Glass beads - while machine-made and ubiquitous today - were once very valuable trade items to people in the Lake Clark region. These tiny colorful objects, when found in historic archaeological sites, can tell us many things including the approximate dates of an archeological site's occupation, the preferences of the past occupants, and who they traded with. The beads featured in this month's blog were all found in the historic Dena'ina Athabascan village of Kijik on the shores of Lake Clark, which is now both a National Historic Landmark and an Archaeological District. The presence of both early and late bead types suggest that the acquisition of trade goods began in the late eighteenth century and continued throughout the occupation of the site, which was abandoned circa 1910.
Glass beads came to Alaska soon after European contact, and were traded with native Alaskans for a variety of things; they were used as currency. The Dena'ina, like many other native Alaskan groups, quickly adopted beads and used them for jewelry, dress, and ornamentation. Before beadwork, the dominate object used for elaborate and intricate designs were porcupine quills. Beads co-existed with quillwork for a time, but because beads were easier to work with and came in a variety of deep colors, they almost completely replaced porcupine quills.
Over the years, more than 1.200 glass trade beads have been discovered in Kijik. The village, whose name means "A Place Where People Gathered," never housed its own trading post; instead the residents received European goods like glass beads through trade with other Native villages, through their travels to trading posts in places like Iliamna, or via the rare group of traveling Europeans that came through Lake Clark. Below are some high lights of beads found at Kijik since the area became a National Park and Preserve in 1980.
The largest bead in the collection is a light blue wound bead of the variety sometimes referred to as "Cook Type.' It is 9mm in diameter and 6.6 mm in height. This type of bead was common during the Russian period all the way through the American period (1741 - post 1867). Smaller blue wound beads like this one were more common during the early Russian period in Alaska (1741-1840). Later wound beads were larger than this one. However, it would be hard to say this is the exact time period this particular bead was from. This type was more likely to be made by hand or just a small outfit (as opposed to the potentially mass produced drawn beads. Technology-wise, a wound bead is a very early type of bead - the glass would be heated until it is workable, and then wound around a metal wire.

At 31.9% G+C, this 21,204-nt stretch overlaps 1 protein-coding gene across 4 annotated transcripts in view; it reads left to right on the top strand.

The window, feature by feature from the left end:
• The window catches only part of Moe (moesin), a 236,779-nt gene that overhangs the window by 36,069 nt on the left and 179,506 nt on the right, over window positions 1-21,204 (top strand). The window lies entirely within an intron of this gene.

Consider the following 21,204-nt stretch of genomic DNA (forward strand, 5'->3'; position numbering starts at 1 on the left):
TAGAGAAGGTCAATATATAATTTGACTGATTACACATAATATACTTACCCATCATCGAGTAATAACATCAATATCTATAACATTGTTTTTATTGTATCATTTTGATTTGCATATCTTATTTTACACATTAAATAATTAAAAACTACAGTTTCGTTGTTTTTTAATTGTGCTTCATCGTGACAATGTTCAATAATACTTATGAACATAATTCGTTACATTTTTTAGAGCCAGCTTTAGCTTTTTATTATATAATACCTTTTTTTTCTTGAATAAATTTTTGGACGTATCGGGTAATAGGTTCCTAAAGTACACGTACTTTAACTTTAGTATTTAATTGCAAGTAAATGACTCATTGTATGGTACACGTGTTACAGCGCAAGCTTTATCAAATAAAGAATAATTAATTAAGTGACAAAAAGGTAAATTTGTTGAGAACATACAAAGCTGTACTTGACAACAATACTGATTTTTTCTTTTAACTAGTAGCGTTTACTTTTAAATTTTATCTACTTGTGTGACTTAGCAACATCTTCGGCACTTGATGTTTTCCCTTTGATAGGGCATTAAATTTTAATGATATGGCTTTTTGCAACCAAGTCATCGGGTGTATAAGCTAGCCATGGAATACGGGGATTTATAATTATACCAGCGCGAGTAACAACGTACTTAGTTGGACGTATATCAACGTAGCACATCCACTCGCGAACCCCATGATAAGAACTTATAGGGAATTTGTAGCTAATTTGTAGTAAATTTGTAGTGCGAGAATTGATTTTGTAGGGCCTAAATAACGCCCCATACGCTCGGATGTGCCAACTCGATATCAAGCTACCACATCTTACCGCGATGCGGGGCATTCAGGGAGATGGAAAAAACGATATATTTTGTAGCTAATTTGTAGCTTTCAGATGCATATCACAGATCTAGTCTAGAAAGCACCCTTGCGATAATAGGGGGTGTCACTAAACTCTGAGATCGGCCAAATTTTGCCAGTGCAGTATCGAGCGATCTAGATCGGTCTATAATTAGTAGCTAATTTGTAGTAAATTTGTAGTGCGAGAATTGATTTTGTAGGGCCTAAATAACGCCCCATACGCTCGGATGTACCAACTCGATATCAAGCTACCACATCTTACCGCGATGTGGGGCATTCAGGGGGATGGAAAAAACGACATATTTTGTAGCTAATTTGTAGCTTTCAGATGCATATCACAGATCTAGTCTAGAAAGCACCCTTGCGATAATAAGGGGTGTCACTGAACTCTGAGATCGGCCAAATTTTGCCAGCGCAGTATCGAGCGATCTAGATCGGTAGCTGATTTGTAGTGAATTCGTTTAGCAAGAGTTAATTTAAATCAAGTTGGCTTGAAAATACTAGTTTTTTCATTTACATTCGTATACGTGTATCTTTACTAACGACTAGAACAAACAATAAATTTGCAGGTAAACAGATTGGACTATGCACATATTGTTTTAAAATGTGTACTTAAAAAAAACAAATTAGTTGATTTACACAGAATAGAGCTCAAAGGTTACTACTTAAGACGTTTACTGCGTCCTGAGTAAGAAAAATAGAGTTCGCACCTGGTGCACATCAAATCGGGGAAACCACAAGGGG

Another type of bead from Kijik with a potentially early connotation is the Cornaline d'Aleppo bead type. These are also commonly known as "Hudson Bay beads" or "white heart beads." Despite their name, they were most likely made in Venice. Two of these compound drawn beads were recovered, both with a clear outer layer over a brick red middle layer and a greenish translucent center. Researchers have concluded that earlier Cornaline d'Aleppos tend to have greenish or clear centers, like the Kijik beads, while a white-centered variety (this is where the name "white heart beads" come s from) appear in Alaska mainly after about 1840. There were some of these found at Kijik as well. However, green and clear centered Cornaline d'Aleppos like the one pictured here, do not disappear in later collections, so while their presence at Kijik does suggest they date earlier than 1840, it is not a fool-proof indicator of an early occupation. These are drawn beads - the hated glass is pulled is such a way that a bubble forms in the center of the strand - this bubble becomes the hole in the bead.
Some of the other beads found in Kijik definitely represent post-1840 occupation. Seed beads - named for their small uniform shape - are less than 2mm in diameter. They are rarely found in Alaska before 1840. The seed beads pictured here from Kijik are both white, and both drawn beads. These two particular seed beads were found inside the hole in a larger bead - a surprise for the archeologists when they go back to the lab!
Other beads shown here that were found at Kijik include a drawn bead of translucent red glass, a drawn bead of light blue glass, and a small ovoid wound bead of blue glass. All of these date from the late eighteenth century to the early twentieth century in Alaska.
While many beads have been found, it is wise to know the assemblage is still small - we have much to learn yet from Kijik.